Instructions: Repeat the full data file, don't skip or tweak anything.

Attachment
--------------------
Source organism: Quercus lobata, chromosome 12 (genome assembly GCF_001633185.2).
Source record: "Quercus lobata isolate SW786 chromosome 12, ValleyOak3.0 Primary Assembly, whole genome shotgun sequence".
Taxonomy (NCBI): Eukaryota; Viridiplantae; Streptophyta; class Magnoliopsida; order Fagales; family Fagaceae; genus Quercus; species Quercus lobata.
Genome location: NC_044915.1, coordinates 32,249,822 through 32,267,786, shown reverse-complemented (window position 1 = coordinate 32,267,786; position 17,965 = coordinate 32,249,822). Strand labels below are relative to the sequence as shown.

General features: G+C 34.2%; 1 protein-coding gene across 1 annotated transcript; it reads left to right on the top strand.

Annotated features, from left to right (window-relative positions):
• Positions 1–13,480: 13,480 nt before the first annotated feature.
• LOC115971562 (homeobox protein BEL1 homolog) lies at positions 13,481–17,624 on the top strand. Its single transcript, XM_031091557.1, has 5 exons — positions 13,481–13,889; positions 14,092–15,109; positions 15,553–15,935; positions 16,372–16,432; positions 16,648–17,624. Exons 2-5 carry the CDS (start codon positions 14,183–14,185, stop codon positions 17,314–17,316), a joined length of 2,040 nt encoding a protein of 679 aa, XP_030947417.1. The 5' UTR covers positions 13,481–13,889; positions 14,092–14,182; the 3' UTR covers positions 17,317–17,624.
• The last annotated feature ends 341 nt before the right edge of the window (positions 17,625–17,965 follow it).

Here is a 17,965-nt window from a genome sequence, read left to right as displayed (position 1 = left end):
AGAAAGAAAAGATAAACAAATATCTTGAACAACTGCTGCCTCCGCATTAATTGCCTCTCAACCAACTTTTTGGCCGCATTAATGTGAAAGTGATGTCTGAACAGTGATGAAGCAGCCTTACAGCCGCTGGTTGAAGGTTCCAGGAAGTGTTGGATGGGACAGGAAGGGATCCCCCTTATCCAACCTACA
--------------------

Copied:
Source organism: Quercus lobata, chromosome 12 (genome assembly GCF_001633185.2).
Source record: "Quercus lobata isolate SW786 chromosome 12, ValleyOak3.0 Primary Assembly, whole genome shotgun sequence".
Taxonomy (NCBI): Eukaryota; Viridiplantae; Streptophyta; class Magnoliopsida; order Fagales; family Fagaceae; genus Quercus; species Quercus lobata.
Genome location: NC_044915.1, coordinates 32,249,822 through 32,267,786, shown reverse-complemented (window position 1 = coordinate 32,267,786; position 17,965 = coordinate 32,249,822). Strand labels below are relative to the sequence as shown.

General features: G+C 34.2%; 1 protein-coding gene across 1 annotated transcript; it reads left to right on the top strand.

Annotated features, from left to right (window-relative positions):
• Positions 1–13,480: 13,480 nt before the first annotated feature.
• LOC115971562 (homeobox protein BEL1 homolog) lies at positions 13,481–17,624 on the top strand. Its single transcript, XM_031091557.1, has 5 exons — positions 13,481–13,889; positions 14,092–15,109; positions 15,553–15,935; positions 16,372–16,432; positions 16,648–17,624. Exons 2-5 carry the CDS (start codon positions 14,183–14,185, stop codon positions 17,314–17,316), a joined length of 2,040 nt encoding a protein of 679 aa, XP_030947417.1. The 5' UTR covers positions 13,481–13,889; positions 14,092–14,182; the 3' UTR covers positions 17,317–17,624.
• The last annotated feature ends 341 nt before the right edge of the window (positions 17,625–17,965 follow it).

Here is a 17,965-nt window from a genome sequence, read left to right as displayed (position 1 = left end):
AGAAAGAAAAGATAAACAAATATCTTGAACAACTGCTGCCTCCGCATTAATTGCCTCTCAACCAACTTTTTGGCCGCATTAATGTGAAAGTGATGTCTGAACAGTGATGAAGCAGCCTTACAGCCGCTGGTTGAAGGTTCCAGGAAGTGTTGGATGGGACAGGAAGGGATCCCCCTTATCCAACCTACA